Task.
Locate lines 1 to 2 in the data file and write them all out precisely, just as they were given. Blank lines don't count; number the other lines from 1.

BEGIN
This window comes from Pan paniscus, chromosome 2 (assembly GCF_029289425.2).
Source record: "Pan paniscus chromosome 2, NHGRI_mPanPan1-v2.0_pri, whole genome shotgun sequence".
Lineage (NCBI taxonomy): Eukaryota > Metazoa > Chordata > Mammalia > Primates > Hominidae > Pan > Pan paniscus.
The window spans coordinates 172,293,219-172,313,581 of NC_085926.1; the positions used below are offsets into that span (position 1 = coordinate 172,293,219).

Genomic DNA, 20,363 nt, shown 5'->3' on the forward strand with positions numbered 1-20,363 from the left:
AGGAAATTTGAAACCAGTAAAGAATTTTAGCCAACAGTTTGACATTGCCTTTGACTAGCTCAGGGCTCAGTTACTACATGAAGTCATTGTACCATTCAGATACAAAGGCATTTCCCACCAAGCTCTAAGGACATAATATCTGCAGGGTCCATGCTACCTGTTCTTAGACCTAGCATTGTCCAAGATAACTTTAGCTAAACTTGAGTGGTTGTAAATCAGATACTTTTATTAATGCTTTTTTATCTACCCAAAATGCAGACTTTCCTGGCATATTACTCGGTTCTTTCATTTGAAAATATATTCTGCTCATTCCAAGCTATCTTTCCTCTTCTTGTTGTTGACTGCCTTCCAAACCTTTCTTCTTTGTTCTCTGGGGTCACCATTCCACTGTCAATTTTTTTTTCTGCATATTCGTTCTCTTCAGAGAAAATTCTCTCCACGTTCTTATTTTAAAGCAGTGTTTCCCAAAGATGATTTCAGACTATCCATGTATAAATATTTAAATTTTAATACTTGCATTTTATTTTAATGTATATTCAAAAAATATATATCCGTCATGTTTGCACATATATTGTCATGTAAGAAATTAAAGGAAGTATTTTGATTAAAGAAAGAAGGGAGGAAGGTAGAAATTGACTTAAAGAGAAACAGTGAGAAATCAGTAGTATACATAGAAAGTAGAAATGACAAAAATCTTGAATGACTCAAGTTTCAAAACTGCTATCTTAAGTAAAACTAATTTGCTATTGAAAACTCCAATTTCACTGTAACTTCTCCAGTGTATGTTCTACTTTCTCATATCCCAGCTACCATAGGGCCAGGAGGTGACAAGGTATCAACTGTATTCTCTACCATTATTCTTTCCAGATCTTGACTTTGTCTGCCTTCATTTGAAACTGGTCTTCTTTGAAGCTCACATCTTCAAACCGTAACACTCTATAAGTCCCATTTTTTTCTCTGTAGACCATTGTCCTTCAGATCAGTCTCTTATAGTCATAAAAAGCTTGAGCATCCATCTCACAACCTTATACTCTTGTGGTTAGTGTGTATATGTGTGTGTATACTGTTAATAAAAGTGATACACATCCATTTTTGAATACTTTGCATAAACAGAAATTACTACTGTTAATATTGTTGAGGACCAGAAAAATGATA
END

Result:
This window comes from Pan paniscus, chromosome 2 (assembly GCF_029289425.2).
Source record: "Pan paniscus chromosome 2, NHGRI_mPanPan1-v2.0_pri, whole genome shotgun sequence".